Boardsports are sports that are played with some sort of board as the primary equipment. These sports take place on a variety of terrain, from paved flat-ground and snow-covered hills to water and air. Most boardsports are considered action sports or extreme sports, and thus often appeal to youth. A large proportion of youth partaking in these sports, together with aesthetic damage to property from sports like skateboarding, has led to many board sports being marginalized by the greater world of sports in the past. However, many board sports are gaining mainstream recognition, and with this recognition have enjoyed wider broadcast, sponsorship and inclusion in institutional sporting events, including the Olympic Games.

Surfboard Platform board used in the sport of surfing

A surfboard is a narrow plank used in surfing. Surfboards are relatively light, but are strong enough to support an individual standing on them while riding an ocean wave. They were invented in ancient Hawaii, where they were known as papa he'e nalu in the Hawaiian language, they were usually made of wood from local trees, such as koa, and were often over 460 cm (15 ft) in length and extremely heavy. Major advances over the years include the addition of one or more fins (skegs) on the bottom rear of the board to improve directional stability, and numerous improvements in materials and shape.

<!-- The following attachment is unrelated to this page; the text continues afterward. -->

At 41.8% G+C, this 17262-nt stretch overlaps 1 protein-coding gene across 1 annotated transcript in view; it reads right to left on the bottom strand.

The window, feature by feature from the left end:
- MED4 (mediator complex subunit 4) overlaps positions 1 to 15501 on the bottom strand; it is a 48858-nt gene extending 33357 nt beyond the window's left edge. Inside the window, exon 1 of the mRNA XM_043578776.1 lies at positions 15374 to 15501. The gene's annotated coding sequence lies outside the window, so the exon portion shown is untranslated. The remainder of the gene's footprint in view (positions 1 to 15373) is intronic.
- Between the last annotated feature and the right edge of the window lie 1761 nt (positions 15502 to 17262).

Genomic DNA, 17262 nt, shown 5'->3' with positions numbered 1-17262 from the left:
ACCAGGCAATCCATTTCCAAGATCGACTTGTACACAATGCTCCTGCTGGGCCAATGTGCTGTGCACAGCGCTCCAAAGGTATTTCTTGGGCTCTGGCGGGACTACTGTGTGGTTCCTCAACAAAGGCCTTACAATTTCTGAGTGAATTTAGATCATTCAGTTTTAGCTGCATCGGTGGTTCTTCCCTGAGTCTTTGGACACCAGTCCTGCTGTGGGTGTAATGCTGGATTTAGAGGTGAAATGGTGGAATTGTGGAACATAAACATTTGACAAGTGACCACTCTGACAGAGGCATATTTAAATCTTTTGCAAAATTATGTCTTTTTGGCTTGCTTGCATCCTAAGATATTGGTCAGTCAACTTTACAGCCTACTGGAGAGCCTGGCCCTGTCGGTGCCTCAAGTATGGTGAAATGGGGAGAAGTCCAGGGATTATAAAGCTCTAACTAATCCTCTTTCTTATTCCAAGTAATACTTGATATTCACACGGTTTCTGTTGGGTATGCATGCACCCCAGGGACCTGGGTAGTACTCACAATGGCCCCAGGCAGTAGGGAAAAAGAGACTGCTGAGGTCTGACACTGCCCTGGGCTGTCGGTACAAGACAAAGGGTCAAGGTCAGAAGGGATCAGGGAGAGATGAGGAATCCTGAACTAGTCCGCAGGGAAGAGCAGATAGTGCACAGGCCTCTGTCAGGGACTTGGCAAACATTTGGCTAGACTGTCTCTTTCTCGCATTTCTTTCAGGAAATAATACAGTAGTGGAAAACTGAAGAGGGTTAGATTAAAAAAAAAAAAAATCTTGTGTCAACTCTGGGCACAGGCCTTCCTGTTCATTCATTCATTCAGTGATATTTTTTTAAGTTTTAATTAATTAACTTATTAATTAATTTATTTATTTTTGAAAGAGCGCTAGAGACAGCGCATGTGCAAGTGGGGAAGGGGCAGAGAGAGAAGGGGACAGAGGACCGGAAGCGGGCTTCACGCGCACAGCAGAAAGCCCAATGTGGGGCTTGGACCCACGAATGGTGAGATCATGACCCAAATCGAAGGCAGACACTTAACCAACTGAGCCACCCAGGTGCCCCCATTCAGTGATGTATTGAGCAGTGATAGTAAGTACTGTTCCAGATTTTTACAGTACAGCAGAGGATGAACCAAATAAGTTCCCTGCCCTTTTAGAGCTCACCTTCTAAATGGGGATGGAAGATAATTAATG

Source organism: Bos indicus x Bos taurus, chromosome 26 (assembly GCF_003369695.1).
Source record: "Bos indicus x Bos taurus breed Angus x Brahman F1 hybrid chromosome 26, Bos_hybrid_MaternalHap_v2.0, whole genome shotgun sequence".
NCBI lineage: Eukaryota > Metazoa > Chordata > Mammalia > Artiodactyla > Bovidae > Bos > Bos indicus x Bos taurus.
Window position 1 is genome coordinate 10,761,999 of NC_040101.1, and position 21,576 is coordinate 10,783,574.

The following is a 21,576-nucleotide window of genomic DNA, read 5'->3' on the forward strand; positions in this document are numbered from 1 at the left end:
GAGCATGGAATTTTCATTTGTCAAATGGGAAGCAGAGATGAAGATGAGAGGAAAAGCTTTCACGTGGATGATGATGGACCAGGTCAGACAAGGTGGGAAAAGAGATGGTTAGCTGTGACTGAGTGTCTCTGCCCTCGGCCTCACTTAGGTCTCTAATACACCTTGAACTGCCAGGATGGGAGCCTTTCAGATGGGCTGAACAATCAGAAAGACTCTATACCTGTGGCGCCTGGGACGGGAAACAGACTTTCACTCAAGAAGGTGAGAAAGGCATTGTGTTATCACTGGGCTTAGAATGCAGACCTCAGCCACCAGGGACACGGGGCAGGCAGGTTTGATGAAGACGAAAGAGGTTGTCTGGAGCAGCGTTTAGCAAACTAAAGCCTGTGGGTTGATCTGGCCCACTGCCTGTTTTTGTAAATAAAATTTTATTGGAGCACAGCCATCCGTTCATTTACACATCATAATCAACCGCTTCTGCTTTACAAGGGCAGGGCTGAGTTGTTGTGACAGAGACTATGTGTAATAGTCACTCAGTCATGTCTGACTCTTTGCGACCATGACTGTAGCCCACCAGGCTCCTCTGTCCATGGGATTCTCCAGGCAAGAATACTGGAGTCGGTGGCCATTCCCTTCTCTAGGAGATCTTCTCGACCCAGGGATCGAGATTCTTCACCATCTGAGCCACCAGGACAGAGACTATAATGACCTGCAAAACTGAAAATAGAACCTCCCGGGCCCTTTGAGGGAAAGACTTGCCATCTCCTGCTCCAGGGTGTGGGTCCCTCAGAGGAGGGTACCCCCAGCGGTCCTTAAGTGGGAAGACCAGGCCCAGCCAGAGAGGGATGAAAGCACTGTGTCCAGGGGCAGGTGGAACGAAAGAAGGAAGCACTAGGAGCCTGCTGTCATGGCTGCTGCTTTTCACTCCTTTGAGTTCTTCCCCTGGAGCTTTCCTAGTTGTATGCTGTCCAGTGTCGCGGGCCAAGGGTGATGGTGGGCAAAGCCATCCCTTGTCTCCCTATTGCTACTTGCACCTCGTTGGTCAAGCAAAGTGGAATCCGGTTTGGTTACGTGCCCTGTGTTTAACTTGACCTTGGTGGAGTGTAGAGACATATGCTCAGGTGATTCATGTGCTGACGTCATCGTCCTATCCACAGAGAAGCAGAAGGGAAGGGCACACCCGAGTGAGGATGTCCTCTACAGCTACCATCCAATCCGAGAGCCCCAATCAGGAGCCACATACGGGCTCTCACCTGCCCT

Half-pipe Structure used in sports

A half-pipe is a structure used in gravity extreme sports such as snowboarding, skateboarding, skiing, freestyle BMX, skating, and scooter riding.

Boat building Design and construction of floating vessels

Boat building is the design and construction of boats and their systems. This includes at a minimum a hull, with propulsion, mechanical, navigation, safety and other systems as a craft requires.

Longboard (skateboard)

A longboard is a type of skateboard. It is often longer than a conventional skateboard and has a wide variety of shapes. It tends to be faster because of wheel size, construction materials and more precise hardware. Longboards are commonly used for cruising, traveling and downhill racing, known as longboarding. Longboard 'dancing' and 'freestyle' are also becoming more popular styles, in which the rider uses skateboard-like motions and steps up and down the board, generally in a fluid manner.

Kneeboarding (towsport) Water sport

Kneeboarding is an aquatic sport where the participant is towed on a buoyant, convex, and hydrodynamically shaped board at a planing speed, most often behind a motorboat. Kneeboarding on a surf style board with fin(s) is also done in waves at the beach. In the usual configuration of a tow-sport kneeboard, riders kneel on their heels on the board, and secure themselves to the deck with an adjustable Velcro strap over their thighs. Most water ski kneeboards do not have fins to allow for easier surface spins. As in wakeboarding or water skiing, the rider hangs onto a tow-rope. The advantages of kneeboarding versus other tow-sports seems to be an easier learning curve and a sense of being closer to the water when falls occur.

Longboarding Sport